Candy corn is divisive. Hot dog flavored candy corn is not. | Catch My Job



With all the sugar it contains, candy corn causes quite a bit of bitterness. The tricolor, kernel-shaped Halloween treat has long taunted its haters by appearing on shelves every fall, alongside plastic skeletons for your lawn and bags of mini chocolate bars trick-or-treaters actually covet.

It’s derided annually in a wave of disgust as predictable as the leaves changing color, with social media critics comparing the sweets to “melted traffic cones” and what would happen “if the bad breath was chewed.”

I like to think that people who go into a state of white-hot rage over a mere lump of candy are doing so in good fun, essentially giving themselves a pressure valve to rant about something trivial instead of the very real threats that actually threaten our existence. (After all, it’s far less scary to think about the candy aisle than it is in our news.)

The best Halloween candy according to our staff

Candy corn producers probably understand that their products suffer from both PR issues and being shoehorned into a single, short season. The ever-expanding genre of flavored candy corn seems to be their handy double take. Among the bags of traditional candies in autumn colors, you can now find their colorful cousins ​​whose flavors range from juicy summer fruits to … hot dogs.

I collected a few bags of these mixed in the candy aisle and invited my colleagues to try them with me. Here’s what we thought:

The most recognizable supplier of corn corn is no stranger to the news. Last year, he sold candy corn that mimicked Thanksgiving dinner dishes, including turkey and green beans, and also produced taco truck-inspired jelly beans. Its entry this year is being billed as an homage to the food you might eat at a tailgate, though I’m thinking light beer and bottles of bourbon before a candy line of fruit punch, vanilla ice cream, popcorn, hot dogs and hamburgers.

As might be expected, we found the vanilla and fruit punch varieties to be harmless. The popcorn – buttery, with a slight hint of smoke suggesting a bag of microwave-burnt kernels – was slightly worse. The fleshy ones, however, were a different story – in a word, vile. The hot dog flavored variety proved to be the milder of the two, which was a mercy. “Sour and rotten,” pronounced one taster. “I don’t know what’s going on, but I hate it,” said another, between chews. But it was the bolder version of the burger that caused the most gags. Examples of reactions: “Puke in the mouth”; “meat for cough medicine”; and “blerggh,” the sound of disgust one colleague made as he spat the offending matter into a napkin.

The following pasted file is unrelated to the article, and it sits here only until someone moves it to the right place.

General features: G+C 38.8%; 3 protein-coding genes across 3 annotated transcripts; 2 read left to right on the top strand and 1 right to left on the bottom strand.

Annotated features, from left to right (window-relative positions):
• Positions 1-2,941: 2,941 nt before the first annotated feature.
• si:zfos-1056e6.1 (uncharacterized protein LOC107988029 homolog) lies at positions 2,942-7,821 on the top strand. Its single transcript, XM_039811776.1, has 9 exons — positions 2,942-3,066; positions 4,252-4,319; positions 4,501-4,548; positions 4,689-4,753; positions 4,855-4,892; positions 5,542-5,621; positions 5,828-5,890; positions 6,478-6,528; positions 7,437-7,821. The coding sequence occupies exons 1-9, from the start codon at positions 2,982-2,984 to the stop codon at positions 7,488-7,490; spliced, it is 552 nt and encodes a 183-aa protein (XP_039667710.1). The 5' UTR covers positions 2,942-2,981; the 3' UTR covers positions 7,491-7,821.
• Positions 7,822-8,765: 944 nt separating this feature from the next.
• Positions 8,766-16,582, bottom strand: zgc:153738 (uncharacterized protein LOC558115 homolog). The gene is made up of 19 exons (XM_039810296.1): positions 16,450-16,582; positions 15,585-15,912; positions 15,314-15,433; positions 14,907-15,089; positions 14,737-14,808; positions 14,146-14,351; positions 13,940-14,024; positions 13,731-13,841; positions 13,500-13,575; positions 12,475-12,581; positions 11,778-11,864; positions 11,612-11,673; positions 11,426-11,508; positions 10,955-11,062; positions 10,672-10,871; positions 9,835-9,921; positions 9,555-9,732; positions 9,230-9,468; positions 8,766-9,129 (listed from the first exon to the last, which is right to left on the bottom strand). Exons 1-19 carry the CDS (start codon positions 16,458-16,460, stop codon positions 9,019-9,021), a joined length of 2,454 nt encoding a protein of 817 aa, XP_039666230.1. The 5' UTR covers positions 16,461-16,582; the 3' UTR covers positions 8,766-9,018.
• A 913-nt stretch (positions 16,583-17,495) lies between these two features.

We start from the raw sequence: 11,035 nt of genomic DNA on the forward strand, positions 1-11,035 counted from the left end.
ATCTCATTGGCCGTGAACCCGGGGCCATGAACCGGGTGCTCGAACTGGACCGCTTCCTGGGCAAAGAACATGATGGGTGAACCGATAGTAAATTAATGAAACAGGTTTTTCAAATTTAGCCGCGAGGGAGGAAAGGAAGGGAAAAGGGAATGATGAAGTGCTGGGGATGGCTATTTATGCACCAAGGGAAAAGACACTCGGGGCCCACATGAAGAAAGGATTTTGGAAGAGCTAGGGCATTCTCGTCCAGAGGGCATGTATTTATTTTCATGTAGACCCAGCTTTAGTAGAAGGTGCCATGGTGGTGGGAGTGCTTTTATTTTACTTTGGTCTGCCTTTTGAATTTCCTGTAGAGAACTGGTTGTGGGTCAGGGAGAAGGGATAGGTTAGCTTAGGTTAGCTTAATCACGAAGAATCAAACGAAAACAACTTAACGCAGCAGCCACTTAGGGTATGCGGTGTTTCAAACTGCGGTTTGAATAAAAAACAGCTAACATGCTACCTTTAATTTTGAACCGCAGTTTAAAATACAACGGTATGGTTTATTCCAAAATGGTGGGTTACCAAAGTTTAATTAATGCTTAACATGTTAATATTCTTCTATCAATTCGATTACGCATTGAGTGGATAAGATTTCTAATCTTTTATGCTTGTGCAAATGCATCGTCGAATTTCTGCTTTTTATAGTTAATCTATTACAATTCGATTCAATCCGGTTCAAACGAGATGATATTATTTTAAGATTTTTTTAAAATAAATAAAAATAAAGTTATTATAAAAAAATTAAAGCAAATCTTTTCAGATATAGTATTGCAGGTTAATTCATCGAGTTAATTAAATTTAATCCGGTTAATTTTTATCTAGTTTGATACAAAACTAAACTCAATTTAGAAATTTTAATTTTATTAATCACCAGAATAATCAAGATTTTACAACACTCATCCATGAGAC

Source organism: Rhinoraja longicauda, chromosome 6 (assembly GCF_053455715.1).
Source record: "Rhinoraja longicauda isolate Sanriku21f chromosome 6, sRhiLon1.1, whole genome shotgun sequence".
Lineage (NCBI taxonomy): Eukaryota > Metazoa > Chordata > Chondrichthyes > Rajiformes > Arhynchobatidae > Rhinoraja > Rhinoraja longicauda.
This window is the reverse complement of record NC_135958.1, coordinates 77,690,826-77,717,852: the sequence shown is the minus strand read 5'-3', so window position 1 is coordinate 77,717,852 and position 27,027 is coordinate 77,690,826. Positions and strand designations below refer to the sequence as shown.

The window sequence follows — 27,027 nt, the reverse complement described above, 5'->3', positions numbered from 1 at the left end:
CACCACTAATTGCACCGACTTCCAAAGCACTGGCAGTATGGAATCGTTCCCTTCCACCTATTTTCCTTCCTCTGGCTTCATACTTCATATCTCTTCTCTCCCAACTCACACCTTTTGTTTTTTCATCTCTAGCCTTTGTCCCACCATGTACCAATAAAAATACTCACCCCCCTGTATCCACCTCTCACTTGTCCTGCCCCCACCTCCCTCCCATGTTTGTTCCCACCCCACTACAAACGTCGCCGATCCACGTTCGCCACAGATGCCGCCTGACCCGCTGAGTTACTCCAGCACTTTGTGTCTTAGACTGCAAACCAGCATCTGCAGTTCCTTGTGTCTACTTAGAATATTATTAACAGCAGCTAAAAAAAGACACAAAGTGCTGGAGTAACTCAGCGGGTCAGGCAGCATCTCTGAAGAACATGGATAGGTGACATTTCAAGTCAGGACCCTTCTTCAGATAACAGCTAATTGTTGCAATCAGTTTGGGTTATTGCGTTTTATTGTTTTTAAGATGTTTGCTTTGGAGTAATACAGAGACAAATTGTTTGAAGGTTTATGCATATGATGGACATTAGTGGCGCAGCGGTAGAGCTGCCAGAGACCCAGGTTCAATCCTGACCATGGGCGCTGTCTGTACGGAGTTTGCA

I guess the point of it, though, is similar to the Jelly BeanBoozled game, which last Christmas had my nieces screaming as they bit into green jelly beans, wondering if they would taste like pears or boogers, or Bertie Bott’s jelly beans from the Harry books A chase whose flavors include earwax and vomit. Brach’s candy corn seemed to be going for the same Russian roulette effect, as the flavors were mixed and the colors weren’t immediately gifted.

The exact opposite of the company’s terrifying, nauseating “meat” candies, they were all about innocently sweet appeal. Pastel-colored with confetti flakes, these looked like a party—and tasted, we figured, exactly like one, or rather, a dead ringer for their eponymous super-sugary cake mix.

If nostalgia is behind the continued popularity of candy corn, this version fits into its category — at least for people of a certain age (Funfetti cakes were de rigueur at parties in the 1990s). “It reminds me of the birthday cakes I used to have,” said one colleague.

Fruidles raspberry lemonade

These red, white and blue triangles were a clear example of Big Candy Corn trying to tap into other holidays. They resembled those classic summer ice pops so much that some tasters were confused by their taste; it was not the expected layering of cherry, lime and raspberry, but a single-note lemon.

Still, some people liked the lighter profile. “I could eat a bunch of these,” said one.

While it’s definitely not a traditional candy and corn flavor, this entry, based on a gooey fireside snack, feels like autumn. Tasters loved the cinnamon-spiced graham cracker notes. “I get burnt marshmallow here, and I love it,” said one taster.

“It’s not candy corn” summed up our collective understanding of this sweet candy. These riffs on the now-classic Nerds (the product turns 40 next year) come in strawberry/grape, strawberry-lemon/blue raspberry and orange/cherry-watermelon, with a crunchy candy coating and chewy interior.

While many liked the crinkly feel they offered, what stuck with them was that these were candy in name (and form) only. It seems that for people who really enjoy candy, the Nerds version didn’t quite hit the mark because candy is so polarizing to begin with. “You want them to be waxy,” complained one taster. “That’s why you eat candy corn.”


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